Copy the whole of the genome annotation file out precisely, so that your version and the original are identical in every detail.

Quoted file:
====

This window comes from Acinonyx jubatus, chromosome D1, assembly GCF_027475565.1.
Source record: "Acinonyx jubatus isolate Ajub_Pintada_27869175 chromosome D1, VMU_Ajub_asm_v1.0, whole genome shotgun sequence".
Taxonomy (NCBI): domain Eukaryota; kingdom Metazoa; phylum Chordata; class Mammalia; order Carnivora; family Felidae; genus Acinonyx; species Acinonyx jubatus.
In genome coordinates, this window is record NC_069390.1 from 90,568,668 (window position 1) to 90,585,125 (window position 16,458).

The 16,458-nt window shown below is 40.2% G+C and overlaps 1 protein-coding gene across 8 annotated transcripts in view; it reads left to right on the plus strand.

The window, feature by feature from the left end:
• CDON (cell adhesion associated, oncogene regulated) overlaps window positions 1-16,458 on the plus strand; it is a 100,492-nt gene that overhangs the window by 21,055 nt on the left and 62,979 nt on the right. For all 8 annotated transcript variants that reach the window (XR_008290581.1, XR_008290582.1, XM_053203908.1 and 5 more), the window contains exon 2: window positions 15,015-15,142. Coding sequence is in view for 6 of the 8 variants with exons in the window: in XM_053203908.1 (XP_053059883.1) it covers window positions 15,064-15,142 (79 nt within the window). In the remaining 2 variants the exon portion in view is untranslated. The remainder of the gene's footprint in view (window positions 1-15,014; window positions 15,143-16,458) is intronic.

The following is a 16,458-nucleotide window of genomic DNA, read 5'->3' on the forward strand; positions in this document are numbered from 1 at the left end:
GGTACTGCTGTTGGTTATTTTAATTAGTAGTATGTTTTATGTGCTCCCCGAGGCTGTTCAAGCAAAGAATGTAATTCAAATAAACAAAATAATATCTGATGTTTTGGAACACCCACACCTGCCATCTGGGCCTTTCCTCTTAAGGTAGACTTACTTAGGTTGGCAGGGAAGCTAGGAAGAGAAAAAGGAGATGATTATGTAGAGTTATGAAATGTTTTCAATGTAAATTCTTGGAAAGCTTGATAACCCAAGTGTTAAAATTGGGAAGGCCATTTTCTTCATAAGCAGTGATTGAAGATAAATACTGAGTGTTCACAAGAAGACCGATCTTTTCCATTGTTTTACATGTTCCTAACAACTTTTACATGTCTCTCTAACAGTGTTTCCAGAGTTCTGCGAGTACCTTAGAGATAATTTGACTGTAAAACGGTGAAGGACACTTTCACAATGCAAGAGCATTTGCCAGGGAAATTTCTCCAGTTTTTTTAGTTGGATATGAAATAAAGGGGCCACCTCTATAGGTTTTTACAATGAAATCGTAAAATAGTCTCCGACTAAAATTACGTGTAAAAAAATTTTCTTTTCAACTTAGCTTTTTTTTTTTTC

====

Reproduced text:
This window comes from Acinonyx jubatus, chromosome D1, assembly GCF_027475565.1.
Source record: "Acinonyx jubatus isolate Ajub_Pintada_27869175 chromosome D1, VMU_Ajub_asm_v1.0, whole genome shotgun sequence".
Taxonomy (NCBI): domain Eukaryota; kingdom Metazoa; phylum Chordata; class Mammalia; order Carnivora; family Felidae; genus Acinonyx; species Acinonyx jubatus.
In genome coordinates, this window is record NC_069390.1 from 90,568,668 (window position 1) to 90,585,125 (window position 16,458).

The 16,458-nt window shown below is 40.2% G+C and overlaps 1 protein-coding gene across 8 annotated transcripts in view; it reads left to right on the plus strand.

The window, feature by feature from the left end:
• CDON (cell adhesion associated, oncogene regulated) overlaps window positions 1-16,458 on the plus strand; it is a 100,492-nt gene that overhangs the window by 21,055 nt on the left and 62,979 nt on the right. For all 8 annotated transcript variants that reach the window (XR_008290581.1, XR_008290582.1, XM_053203908.1 and 5 more), the window contains exon 2: window positions 15,015-15,142. Coding sequence is in view for 6 of the 8 variants with exons in the window: in XM_053203908.1 (XP_053059883.1) it covers window positions 15,064-15,142 (79 nt within the window). In the remaining 2 variants the exon portion in view is untranslated. The remainder of the gene's footprint in view (window positions 1-15,014; window positions 15,143-16,458) is intronic.

The following is a 16,458-nucleotide window of genomic DNA, read 5'->3' on the forward strand; positions in this document are numbered from 1 at the left end:
GGTACTGCTGTTGGTTATTTTAATTAGTAGTATGTTTTATGTGCTCCCCGAGGCTGTTCAAGCAAAGAATGTAATTCAAATAAACAAAATAATATCTGATGTTTTGGAACACCCACACCTGCCATCTGGGCCTTTCCTCTTAAGGTAGACTTACTTAGGTTGGCAGGGAAGCTAGGAAGAGAAAAAGGAGATGATTATGTAGAGTTATGAAATGTTTTCAATGTAAATTCTTGGAAAGCTTGATAACCCAAGTGTTAAAATTGGGAAGGCCATTTTCTTCATAAGCAGTGATTGAAGATAAATACTGAGTGTTCACAAGAAGACCGATCTTTTCCATTGTTTTACATGTTCCTAACAACTTTTACATGTCTCTCTAACAGTGTTTCCAGAGTTCTGCGAGTACCTTAGAGATAATTTGACTGTAAAACGGTGAAGGACACTTTCACAATGCAAGAGCATTTGCCAGGGAAATTTCTCCAGTTTTTTTAGTTGGATATGAAATAAAGGGGCCACCTCTATAGGTTTTTACAATGAAATCGTAAAATAGTCTCCGACTAAAATTACGTGTAAAAAAATTTTCTTTTCAACTTAGCTTTTTTTTTTTTC